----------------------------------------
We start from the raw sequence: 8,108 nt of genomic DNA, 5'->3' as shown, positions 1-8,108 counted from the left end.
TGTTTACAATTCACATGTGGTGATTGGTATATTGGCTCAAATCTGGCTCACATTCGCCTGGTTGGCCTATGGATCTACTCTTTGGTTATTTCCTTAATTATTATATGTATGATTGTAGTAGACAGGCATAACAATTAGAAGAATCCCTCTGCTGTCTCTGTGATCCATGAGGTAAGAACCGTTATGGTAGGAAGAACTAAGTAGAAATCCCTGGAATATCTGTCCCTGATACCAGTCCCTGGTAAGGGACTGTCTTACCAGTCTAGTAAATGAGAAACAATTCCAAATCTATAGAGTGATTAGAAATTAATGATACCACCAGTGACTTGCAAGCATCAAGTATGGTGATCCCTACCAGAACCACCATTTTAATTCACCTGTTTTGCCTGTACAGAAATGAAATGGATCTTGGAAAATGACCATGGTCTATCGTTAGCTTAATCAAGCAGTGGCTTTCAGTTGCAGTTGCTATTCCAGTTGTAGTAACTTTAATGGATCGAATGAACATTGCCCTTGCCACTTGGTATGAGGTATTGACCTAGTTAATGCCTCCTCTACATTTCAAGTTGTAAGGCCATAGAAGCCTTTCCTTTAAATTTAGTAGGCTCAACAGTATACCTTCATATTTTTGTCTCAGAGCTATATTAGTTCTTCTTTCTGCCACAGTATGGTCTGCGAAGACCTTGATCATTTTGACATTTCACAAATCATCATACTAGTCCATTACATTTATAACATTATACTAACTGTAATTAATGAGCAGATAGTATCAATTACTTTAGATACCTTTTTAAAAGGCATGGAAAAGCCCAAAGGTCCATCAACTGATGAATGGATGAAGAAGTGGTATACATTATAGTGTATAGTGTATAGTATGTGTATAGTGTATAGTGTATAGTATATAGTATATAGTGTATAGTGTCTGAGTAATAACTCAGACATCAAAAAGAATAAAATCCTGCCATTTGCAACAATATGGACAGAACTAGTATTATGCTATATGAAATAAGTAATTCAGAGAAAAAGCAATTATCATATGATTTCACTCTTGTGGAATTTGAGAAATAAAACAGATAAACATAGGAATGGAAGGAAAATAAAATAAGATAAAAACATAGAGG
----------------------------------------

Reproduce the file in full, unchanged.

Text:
We start from the raw sequence: 8,108 nt of genomic DNA, 5'->3' as shown, positions 1-8,108 counted from the left end.
TGTTTACAATTCACATGTGGTGATTGGTATATTGGCTCAAATCTGGCTCACATTCGCCTGGTTGGCCTATGGATCTACTCTTTGGTTATTTCCTTAATTATTATATGTATGATTGTAGTAGACAGGCATAACAATTAGAAGAATCCCTCTGCTGTCTCTGTGATCCATGAGGTAAGAACCGTTATGGTAGGAAGAACTAAGTAGAAATCCCTGGAATATCTGTCCCTGATACCAGTCCCTGGTAAGGGACTGTCTTACCAGTCTAGTAAATGAGAAACAATTCCAAATCTATAGAGTGATTAGAAATTAATGATACCACCAGTGACTTGCAAGCATCAAGTATGGTGATCCCTACCAGAACCACCATTTTAATTCACCTGTTTTGCCTGTACAGAAATGAAATGGATCTTGGAAAATGACCATGGTCTATCGTTAGCTTAATCAAGCAGTGGCTTTCAGTTGCAGTTGCTATTCCAGTTGTAGTAACTTTAATGGATCGAATGAACATTGCCCTTGCCACTTGGTATGAGGTATTGACCTAGTTAATGCCTCCTCTACATTTCAAGTTGTAAGGCCATAGAAGCCTTTCCTTTAAATTTAGTAGGCTCAACAGTATACCTTCATATTTTTGTCTCAGAGCTATATTAGTTCTTCTTTCTGCCACAGTATGGTCTGCGAAGACCTTGATCATTTTGACATTTCACAAATCATCATACTAGTCCATTACATTTATAACATTATACTAACTGTAATTAATGAGCAGATAGTATCAATTACTTTAGATACCTTTTTAAAAGGCATGGAAAAGCCCAAAGGTCCATCAACTGATGAATGGATGAAGAAGTGGTATACATTATAGTGTATAGTGTATAGTATGTGTATAGTGTATAGTGTATAGTATATAGTATATAGTGTATAGTGTCTGAGTAATAACTCAGACATCAAAAAGAATAAAATCCTGCCATTTGCAACAATATGGACAGAACTAGTATTATGCTATATGAAATAAGTAATTCAGAGAAAAAGCAATTATCATATGATTTCACTCTTGTGGAATTTGAGAAATAAAACAGATAAACATAGGAATGGAAGGAAAATAAAATAAGATAAAAACATAGAGG